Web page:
Dubai 7s Review: Eagles Learning, Southern Hemisphere Dominates

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Dubai winners Men: South Africa
Dubai winners Men: South Africa

DUBAI, UAE – From an American perspective, school was in session and there was plenty of learning to do. For everyone involved, this was another lesson on just how good the SANZAR countries South Africa, New Zealand and Australia, and Pacific Island nations, Fiji and Samoa are, compared to the rest of the world.

Let’s review:

American Learning Curve:

The Eagle Men and Women 7s sides had decent tournaments. From a distance, they didn’t perform badly . However, from an up-close  coach’s view, their performance was frustrating. The Women had a good first day. They weren’t at their sharpest in their first game against Russia but they grinded out a victory 17-12. This was followed by a hard fought tight loss of 24-19 to powerhouse New Zealand. They showed their class and reminded the USA that you cannot lose focus for even a split second against the best in the world. The Women finished day 1 by setting a new record on the Women’s 7s series by crushing China 61-0. On Day 2, the Women came out sluggish and were thoroughly outplayed by top 4 Canada, 36-0. This was yet another lesson of having your head on straight before you take on a big-time opponent. Against Fiji, the USA Women seemed unable to put pressure on a side that seemed rudderless with the ball at times. In the end, they could not close them out  amd  lost 24-21. The USA finally got back to the winning side by defeating Russia for a second time, 22-20. In our preview, we mentioned the Women’s team has gotten more athletic and dynamic by adding more crossover athletes but they seem to lack rugby IQ and focus in key moments. Hopefully they’ll learn from it.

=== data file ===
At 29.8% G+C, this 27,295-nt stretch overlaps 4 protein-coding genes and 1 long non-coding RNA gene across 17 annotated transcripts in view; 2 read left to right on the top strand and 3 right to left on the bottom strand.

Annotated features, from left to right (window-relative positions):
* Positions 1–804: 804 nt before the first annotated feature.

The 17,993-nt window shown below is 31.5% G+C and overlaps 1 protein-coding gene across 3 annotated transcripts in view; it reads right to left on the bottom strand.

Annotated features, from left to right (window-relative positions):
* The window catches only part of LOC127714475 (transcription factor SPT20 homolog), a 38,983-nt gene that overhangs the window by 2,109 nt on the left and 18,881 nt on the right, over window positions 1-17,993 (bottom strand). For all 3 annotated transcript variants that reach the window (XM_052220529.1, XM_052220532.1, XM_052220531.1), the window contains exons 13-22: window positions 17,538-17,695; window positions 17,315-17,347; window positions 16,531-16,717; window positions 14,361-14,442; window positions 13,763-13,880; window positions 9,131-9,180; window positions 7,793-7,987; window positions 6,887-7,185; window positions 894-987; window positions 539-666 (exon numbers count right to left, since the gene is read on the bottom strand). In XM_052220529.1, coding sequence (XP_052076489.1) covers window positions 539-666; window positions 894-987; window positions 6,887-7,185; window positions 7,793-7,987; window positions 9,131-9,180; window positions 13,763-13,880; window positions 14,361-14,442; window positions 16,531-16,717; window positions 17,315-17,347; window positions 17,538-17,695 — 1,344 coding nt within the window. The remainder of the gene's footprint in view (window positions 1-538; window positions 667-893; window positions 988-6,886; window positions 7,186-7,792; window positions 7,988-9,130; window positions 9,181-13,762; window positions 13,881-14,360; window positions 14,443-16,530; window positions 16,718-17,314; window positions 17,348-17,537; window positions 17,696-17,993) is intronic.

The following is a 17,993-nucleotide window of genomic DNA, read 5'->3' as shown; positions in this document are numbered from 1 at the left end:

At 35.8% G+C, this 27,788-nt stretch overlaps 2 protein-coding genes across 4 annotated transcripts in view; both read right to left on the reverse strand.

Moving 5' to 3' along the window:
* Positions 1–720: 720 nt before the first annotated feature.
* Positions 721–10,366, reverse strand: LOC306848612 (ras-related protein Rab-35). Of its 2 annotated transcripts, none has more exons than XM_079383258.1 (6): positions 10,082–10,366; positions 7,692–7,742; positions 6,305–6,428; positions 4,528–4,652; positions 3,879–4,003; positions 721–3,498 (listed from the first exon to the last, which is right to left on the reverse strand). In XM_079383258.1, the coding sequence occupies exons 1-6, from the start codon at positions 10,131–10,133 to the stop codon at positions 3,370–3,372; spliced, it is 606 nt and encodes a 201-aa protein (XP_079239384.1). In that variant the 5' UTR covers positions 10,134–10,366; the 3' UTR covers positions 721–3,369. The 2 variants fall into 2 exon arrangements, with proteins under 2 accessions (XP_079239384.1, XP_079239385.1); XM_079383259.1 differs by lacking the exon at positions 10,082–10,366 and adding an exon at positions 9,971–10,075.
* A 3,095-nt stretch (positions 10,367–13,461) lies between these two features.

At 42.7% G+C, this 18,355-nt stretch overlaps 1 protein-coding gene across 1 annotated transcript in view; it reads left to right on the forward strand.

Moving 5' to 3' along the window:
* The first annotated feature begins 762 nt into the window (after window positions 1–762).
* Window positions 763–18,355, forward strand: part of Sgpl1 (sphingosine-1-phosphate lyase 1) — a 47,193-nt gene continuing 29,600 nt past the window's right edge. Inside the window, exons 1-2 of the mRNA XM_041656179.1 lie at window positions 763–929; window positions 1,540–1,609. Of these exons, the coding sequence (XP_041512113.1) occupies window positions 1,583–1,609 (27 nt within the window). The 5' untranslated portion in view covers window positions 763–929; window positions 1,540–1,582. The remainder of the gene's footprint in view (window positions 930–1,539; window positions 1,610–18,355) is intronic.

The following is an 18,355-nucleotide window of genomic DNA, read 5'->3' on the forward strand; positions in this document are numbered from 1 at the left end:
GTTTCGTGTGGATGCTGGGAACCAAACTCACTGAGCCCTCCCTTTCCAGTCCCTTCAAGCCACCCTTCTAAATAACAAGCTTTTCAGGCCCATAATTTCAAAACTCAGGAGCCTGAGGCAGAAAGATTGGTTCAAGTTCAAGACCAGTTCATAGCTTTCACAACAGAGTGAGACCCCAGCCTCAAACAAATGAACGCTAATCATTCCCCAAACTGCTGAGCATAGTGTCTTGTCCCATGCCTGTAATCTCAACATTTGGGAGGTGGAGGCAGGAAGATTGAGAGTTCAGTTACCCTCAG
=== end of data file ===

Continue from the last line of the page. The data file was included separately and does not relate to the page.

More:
Dubai Winners Women: New Zealand
Dubai Winners Women: New Zealand